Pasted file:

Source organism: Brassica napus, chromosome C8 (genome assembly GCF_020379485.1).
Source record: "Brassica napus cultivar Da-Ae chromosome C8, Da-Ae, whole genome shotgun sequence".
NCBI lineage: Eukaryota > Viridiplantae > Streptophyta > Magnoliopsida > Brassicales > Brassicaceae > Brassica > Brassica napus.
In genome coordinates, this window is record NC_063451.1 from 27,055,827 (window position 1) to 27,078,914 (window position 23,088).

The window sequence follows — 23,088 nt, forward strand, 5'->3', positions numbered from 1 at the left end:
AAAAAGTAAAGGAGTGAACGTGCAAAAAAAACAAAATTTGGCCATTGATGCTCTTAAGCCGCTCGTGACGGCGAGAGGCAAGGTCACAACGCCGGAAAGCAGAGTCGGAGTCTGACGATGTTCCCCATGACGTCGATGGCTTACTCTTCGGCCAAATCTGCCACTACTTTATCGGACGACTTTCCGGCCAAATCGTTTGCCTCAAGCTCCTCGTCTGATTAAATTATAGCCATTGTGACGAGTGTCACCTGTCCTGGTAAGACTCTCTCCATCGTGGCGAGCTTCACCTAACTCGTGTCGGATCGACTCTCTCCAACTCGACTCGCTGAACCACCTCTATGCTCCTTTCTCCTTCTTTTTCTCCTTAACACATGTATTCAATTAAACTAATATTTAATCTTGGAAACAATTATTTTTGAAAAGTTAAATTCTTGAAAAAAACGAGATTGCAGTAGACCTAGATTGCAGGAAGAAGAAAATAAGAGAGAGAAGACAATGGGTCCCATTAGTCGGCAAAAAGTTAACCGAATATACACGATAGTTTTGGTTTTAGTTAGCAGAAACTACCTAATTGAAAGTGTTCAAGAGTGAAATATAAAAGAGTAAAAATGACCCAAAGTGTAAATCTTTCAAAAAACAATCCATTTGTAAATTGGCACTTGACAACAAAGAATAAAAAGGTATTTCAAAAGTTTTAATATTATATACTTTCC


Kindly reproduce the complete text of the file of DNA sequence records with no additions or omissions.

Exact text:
Source organism: Brassica napus, chromosome C8 (genome assembly GCF_020379485.1).
Source record: "Brassica napus cultivar Da-Ae chromosome C8, Da-Ae, whole genome shotgun sequence".
NCBI lineage: Eukaryota > Viridiplantae > Streptophyta > Magnoliopsida > Brassicales > Brassicaceae > Brassica > Brassica napus.
In genome coordinates, this window is record NC_063451.1 from 27,055,827 (window position 1) to 27,078,914 (window position 23,088).

The window sequence follows — 23,088 nt, forward strand, 5'->3', positions numbered from 1 at the left end:
AAAAAGTAAAGGAGTGAACGTGCAAAAAAAACAAAATTTGGCCATTGATGCTCTTAAGCCGCTCGTGACGGCGAGAGGCAAGGTCACAACGCCGGAAAGCAGAGTCGGAGTCTGACGATGTTCCCCATGACGTCGATGGCTTACTCTTCGGCCAAATCTGCCACTACTTTATCGGACGACTTTCCGGCCAAATCGTTTGCCTCAAGCTCCTCGTCTGATTAAATTATAGCCATTGTGACGAGTGTCACCTGTCCTGGTAAGACTCTCTCCATCGTGGCGAGCTTCACCTAACTCGTGTCGGATCGACTCTCTCCAACTCGACTCGCTGAACCACCTCTATGCTCCTTTCTCCTTCTTTTTCTCCTTAACACATGTATTCAATTAAACTAATATTTAATCTTGGAAACAATTATTTTTGAAAAGTTAAATTCTTGAAAAAAACGAGATTGCAGTAGACCTAGATTGCAGGAAGAAGAAAATAAGAGAGAGAAGACAATGGGTCCCATTAGTCGGCAAAAAGTTAACCGAATATACACGATAGTTTTGGTTTTAGTTAGCAGAAACTACCTAATTGAAAGTGTTCAAGAGTGAAATATAAAAGAGTAAAAATGACCCAAAGTGTAAATCTTTCAAAAAACAATCCATTTGTAAATTGGCACTTGACAACAAAGAATAAAAAGGTATTTCAAAAGTTTTAATATTATATACTTTCC